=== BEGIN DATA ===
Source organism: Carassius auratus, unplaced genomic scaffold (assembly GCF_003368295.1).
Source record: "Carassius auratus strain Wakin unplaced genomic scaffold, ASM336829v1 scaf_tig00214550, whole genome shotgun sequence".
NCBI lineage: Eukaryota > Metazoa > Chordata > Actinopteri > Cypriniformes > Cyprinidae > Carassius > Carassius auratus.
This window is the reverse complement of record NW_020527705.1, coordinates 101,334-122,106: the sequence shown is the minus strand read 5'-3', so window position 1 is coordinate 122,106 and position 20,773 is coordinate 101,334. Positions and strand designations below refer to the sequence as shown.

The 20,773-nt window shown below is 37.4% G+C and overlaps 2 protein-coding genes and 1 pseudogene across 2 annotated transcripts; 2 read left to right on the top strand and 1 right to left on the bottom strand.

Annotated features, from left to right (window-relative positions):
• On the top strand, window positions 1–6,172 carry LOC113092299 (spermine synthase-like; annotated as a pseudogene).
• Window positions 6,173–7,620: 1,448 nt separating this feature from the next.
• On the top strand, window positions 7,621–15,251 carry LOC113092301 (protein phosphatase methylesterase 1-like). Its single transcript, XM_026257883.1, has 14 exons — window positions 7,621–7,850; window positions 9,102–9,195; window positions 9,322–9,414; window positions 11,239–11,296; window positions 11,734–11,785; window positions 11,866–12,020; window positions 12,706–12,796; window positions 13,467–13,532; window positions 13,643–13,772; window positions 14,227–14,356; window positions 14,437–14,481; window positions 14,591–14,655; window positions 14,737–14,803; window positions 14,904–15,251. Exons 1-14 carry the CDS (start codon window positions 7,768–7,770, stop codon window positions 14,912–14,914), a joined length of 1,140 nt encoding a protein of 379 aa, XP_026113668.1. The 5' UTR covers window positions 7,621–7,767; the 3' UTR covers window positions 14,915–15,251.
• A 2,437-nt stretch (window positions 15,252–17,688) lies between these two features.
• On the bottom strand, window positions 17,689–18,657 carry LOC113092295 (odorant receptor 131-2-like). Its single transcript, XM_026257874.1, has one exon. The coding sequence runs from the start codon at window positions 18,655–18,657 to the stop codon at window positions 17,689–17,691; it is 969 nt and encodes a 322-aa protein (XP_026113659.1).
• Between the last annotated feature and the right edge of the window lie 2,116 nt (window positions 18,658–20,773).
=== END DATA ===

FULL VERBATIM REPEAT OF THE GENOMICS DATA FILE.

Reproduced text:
Source organism: Carassius auratus, unplaced genomic scaffold (assembly GCF_003368295.1).
Source record: "Carassius auratus strain Wakin unplaced genomic scaffold, ASM336829v1 scaf_tig00214550, whole genome shotgun sequence".
NCBI lineage: Eukaryota > Metazoa > Chordata > Actinopteri > Cypriniformes > Cyprinidae > Carassius > Carassius auratus.
This window is the reverse complement of record NW_020527705.1, coordinates 101,334-122,106: the sequence shown is the minus strand read 5'-3', so window position 1 is coordinate 122,106 and position 20,773 is coordinate 101,334. Positions and strand designations below refer to the sequence as shown.

The 20,773-nt window shown below is 37.4% G+C and overlaps 2 protein-coding genes and 1 pseudogene across 2 annotated transcripts; 2 read left to right on the top strand and 1 right to left on the bottom strand.

Annotated features, from left to right (window-relative positions):
• On the top strand, window positions 1–6,172 carry LOC113092299 (spermine synthase-like; annotated as a pseudogene).
• Window positions 6,173–7,620: 1,448 nt separating this feature from the next.
• On the top strand, window positions 7,621–15,251 carry LOC113092301 (protein phosphatase methylesterase 1-like). Its single transcript, XM_026257883.1, has 14 exons — window positions 7,621–7,850; window positions 9,102–9,195; window positions 9,322–9,414; window positions 11,239–11,296; window positions 11,734–11,785; window positions 11,866–12,020; window positions 12,706–12,796; window positions 13,467–13,532; window positions 13,643–13,772; window positions 14,227–14,356; window positions 14,437–14,481; window positions 14,591–14,655; window positions 14,737–14,803; window positions 14,904–15,251. Exons 1-14 carry the CDS (start codon window positions 7,768–7,770, stop codon window positions 14,912–14,914), a joined length of 1,140 nt encoding a protein of 379 aa, XP_026113668.1. The 5' UTR covers window positions 7,621–7,767; the 3' UTR covers window positions 14,915–15,251.
• A 2,437-nt stretch (window positions 15,252–17,688) lies between these two features.
• On the bottom strand, window positions 17,689–18,657 carry LOC113092295 (odorant receptor 131-2-like). Its single transcript, XM_026257874.1, has one exon. The coding sequence runs from the start codon at window positions 18,655–18,657 to the stop codon at window positions 17,689–17,691; it is 969 nt and encodes a 322-aa protein (XP_026113659.1).
• Between the last annotated feature and the right edge of the window lie 2,116 nt (window positions 18,658–20,773).